Lesson: Cybercriminals can't account for everything. It is important to design alternative disaster recovery plans that don't rely on the most common hardware, software and processes needed for business continuity.

Joseph Steinberg (Journalist)

Joseph Steinberg is a cybersecurity, privacy, and Artificial Intelligence (AI) expert.
Joseph Steinberg / Image Source:
Businesspeople of all types need to understand what cyber-threats they are likely to face, and how to protect themselves from falling prey to various common forms of social-engineering and technical attacks

Cybersecurity expert Joseph Steinberg recommends cybersecurity awareness training programs for employees to recognize and avoid social engineering attacks to help prevent breaches.

Lesson: Implement employee training programs to help educate staff on social engineering tactics and how to identify them.

Brian Honan (Information Security Professional)

Brian Honan is a security professional and the owner of BH Consulting.
Brian Honan / Image Source: Meet in Ireland
By looking at profiles, we’ll know what technologies are being used in the company, because of all the certificates that they’ve received from different vendors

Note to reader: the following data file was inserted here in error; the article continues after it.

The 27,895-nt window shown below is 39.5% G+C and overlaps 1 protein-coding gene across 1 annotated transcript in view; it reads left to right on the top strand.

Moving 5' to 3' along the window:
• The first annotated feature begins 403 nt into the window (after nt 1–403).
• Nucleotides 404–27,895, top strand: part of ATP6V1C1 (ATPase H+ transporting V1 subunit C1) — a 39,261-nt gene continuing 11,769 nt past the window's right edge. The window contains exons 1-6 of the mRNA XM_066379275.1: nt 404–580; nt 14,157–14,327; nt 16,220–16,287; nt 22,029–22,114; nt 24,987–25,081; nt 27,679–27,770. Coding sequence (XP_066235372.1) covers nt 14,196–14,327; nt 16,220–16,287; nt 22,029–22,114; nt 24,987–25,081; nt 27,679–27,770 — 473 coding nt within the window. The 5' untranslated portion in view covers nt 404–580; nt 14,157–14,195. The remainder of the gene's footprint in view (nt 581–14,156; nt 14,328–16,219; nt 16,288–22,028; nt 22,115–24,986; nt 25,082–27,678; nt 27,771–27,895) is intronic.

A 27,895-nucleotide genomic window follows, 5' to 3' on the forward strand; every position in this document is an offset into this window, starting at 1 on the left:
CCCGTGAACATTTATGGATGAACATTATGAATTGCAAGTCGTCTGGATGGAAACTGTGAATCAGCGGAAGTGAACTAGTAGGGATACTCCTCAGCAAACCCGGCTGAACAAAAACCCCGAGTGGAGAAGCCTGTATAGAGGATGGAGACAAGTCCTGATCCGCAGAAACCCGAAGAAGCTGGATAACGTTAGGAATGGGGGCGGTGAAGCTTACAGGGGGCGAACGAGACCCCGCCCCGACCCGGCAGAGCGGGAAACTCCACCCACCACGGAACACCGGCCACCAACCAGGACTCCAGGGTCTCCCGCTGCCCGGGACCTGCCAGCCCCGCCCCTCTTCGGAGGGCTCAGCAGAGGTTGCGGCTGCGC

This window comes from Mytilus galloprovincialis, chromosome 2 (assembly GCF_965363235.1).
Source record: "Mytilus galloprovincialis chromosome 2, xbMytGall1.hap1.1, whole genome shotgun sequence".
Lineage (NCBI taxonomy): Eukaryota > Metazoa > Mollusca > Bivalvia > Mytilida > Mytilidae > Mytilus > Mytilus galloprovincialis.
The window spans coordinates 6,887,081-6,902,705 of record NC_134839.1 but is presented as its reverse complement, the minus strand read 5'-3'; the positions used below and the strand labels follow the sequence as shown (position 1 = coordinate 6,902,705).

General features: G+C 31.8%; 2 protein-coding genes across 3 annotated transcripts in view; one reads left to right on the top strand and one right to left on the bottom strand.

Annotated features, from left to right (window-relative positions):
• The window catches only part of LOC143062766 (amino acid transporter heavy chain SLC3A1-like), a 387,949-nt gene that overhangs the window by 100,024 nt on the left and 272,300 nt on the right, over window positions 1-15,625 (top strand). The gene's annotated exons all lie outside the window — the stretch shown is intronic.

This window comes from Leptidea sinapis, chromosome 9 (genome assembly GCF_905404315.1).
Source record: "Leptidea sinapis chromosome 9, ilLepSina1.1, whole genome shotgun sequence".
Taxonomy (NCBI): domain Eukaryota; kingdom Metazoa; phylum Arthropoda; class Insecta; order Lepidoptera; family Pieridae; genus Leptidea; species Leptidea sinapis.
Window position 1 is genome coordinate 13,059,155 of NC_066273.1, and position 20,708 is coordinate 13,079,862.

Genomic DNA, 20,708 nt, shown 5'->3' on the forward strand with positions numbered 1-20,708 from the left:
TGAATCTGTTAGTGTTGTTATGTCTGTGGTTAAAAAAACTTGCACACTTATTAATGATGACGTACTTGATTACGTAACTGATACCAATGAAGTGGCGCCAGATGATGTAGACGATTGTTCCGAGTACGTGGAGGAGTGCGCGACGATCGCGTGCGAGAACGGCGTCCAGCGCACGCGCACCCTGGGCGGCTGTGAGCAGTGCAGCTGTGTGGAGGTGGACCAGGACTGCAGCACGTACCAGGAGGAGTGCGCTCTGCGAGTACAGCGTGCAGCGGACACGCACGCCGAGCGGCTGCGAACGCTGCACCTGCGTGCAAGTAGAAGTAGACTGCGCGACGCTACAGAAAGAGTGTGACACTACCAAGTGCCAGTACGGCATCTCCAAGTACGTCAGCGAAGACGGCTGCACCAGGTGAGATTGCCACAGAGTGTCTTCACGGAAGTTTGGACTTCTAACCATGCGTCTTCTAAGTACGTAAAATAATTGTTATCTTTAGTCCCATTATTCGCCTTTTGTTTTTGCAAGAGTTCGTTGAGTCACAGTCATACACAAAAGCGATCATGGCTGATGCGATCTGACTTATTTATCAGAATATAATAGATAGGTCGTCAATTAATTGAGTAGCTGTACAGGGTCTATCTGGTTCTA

Infosec professional Brian Honan warns that oversharing personal information on social media can leave you vulnerable to social engineering attacks. This is because even a tiny bit of information can be used by a threat actor to unearth more information about you.

Lesson: Be cautious when sharing any information online.


Being cautious and vigilant when online is essential to protect yourself from social engineering attacks. Avoid clicking on suspicious links or attachments, be wary of strangers asking for personal information, keep your software and antivirus updated, and stay informed about the latest scams. Implementing employee training programs and software tools can also help prevent social engineering attacks.

Even the top minds on cybersecurity agree that nothing beats the basics!

Erum Shaikh
Erum Shaikh / Editor
Erum is a passionate psychotherapist by day and cyber sleuth by night. With over a decade of experience as a journalist, she loves to dig deep into the abyss of cybersecurity to find out what, why and how an incident occurred. Reach out to her on X @shaikherum
FAQsFrequently Asked Questions
A few basic rules can help you minimize the likelihood of suffering from a successful social engineering attempt. Make sure you don't share information about you online, check your email and messages for any suspicious links, and adopt multifactor authentication methods.